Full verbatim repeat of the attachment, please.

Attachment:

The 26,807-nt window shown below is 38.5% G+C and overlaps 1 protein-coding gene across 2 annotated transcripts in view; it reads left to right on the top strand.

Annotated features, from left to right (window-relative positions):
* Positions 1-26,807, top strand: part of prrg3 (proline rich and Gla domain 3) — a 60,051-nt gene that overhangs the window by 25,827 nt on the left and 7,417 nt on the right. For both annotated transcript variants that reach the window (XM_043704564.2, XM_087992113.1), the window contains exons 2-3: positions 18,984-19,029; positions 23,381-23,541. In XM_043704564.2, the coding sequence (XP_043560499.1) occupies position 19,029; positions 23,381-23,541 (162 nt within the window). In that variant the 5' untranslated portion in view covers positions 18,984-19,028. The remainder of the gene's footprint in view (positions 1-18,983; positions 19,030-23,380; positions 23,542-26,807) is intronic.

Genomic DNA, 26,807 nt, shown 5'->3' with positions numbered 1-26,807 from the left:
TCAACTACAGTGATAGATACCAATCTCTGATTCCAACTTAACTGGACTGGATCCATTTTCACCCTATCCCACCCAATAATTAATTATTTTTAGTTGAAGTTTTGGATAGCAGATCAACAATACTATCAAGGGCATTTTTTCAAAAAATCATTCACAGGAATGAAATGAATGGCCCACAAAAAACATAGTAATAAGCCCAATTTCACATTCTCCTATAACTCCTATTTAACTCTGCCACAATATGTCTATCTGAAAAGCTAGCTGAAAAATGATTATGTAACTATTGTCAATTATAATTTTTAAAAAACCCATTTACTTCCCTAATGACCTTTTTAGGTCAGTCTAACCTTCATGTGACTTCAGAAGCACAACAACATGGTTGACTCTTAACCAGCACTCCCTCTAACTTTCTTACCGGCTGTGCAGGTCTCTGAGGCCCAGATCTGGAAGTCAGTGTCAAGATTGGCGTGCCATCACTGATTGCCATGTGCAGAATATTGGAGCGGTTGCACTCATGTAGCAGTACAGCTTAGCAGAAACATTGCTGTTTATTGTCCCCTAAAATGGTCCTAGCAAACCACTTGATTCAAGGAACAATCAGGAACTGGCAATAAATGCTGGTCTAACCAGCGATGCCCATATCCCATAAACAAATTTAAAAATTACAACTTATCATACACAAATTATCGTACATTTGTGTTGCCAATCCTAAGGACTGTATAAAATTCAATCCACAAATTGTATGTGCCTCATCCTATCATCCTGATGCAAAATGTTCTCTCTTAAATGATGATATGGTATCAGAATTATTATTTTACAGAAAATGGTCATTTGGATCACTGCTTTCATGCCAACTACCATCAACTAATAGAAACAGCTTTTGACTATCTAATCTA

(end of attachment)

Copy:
The 26,807-nt window shown below is 38.5% G+C and overlaps 1 protein-coding gene across 2 annotated transcripts in view; it reads left to right on the top strand.

Annotated features, from left to right (window-relative positions):
* Positions 1-26,807, top strand: part of prrg3 (proline rich and Gla domain 3) — a 60,051-nt gene that overhangs the window by 25,827 nt on the left and 7,417 nt on the right. For both annotated transcript variants that reach the window (XM_043704564.2, XM_087992113.1), the window contains exons 2-3: positions 18,984-19,029; positions 23,381-23,541. In XM_043704564.2, the coding sequence (XP_043560499.1) occupies position 19,029; positions 23,381-23,541 (162 nt within the window). In that variant the 5' untranslated portion in view covers positions 18,984-19,028. The remainder of the gene's footprint in view (positions 1-18,983; positions 19,030-23,380; positions 23,542-26,807) is intronic.

Genomic DNA, 26,807 nt, shown 5'->3' with positions numbered 1-26,807 from the left:
TCAACTACAGTGATAGATACCAATCTCTGATTCCAACTTAACTGGACTGGATCCATTTTCACCCTATCCCACCCAATAATTAATTATTTTTAGTTGAAGTTTTGGATAGCAGATCAACAATACTATCAAGGGCATTTTTTCAAAAAATCATTCACAGGAATGAAATGAATGGCCCACAAAAAACATAGTAATAAGCCCAATTTCACATTCTCCTATAACTCCTATTTAACTCTGCCACAATATGTCTATCTGAAAAGCTAGCTGAAAAATGATTATGTAACTATTGTCAATTATAATTTTTAAAAAACCCATTTACTTCCCTAATGACCTTTTTAGGTCAGTCTAACCTTCATGTGACTTCAGAAGCACAACAACATGGTTGACTCTTAACCAGCACTCCCTCTAACTTTCTTACCGGCTGTGCAGGTCTCTGAGGCCCAGATCTGGAAGTCAGTGTCAAGATTGGCGTGCCATCACTGATTGCCATGTGCAGAATATTGGAGCGGTTGCACTCATGTAGCAGTACAGCTTAGCAGAAACATTGCTGTTTATTGTCCCCTAAAATGGTCCTAGCAAACCACTTGATTCAAGGAACAATCAGGAACTGGCAATAAATGCTGGTCTAACCAGCGATGCCCATATCCCATAAACAAATTTAAAAATTACAACTTATCATACACAAATTATCGTACATTTGTGTTGCCAATCCTAAGGACTGTATAAAATTCAATCCACAAATTGTATGTGCCTCATCCTATCATCCTGATGCAAAATGTTCTCTCTTAAATGATGATATGGTATCAGAATTATTATTTTACAGAAAATGGTCATTTGGATCACTGCTTTCATGCCAACTACCATCAACTAATAGAAACAGCTTTTGACTATCTAATCTA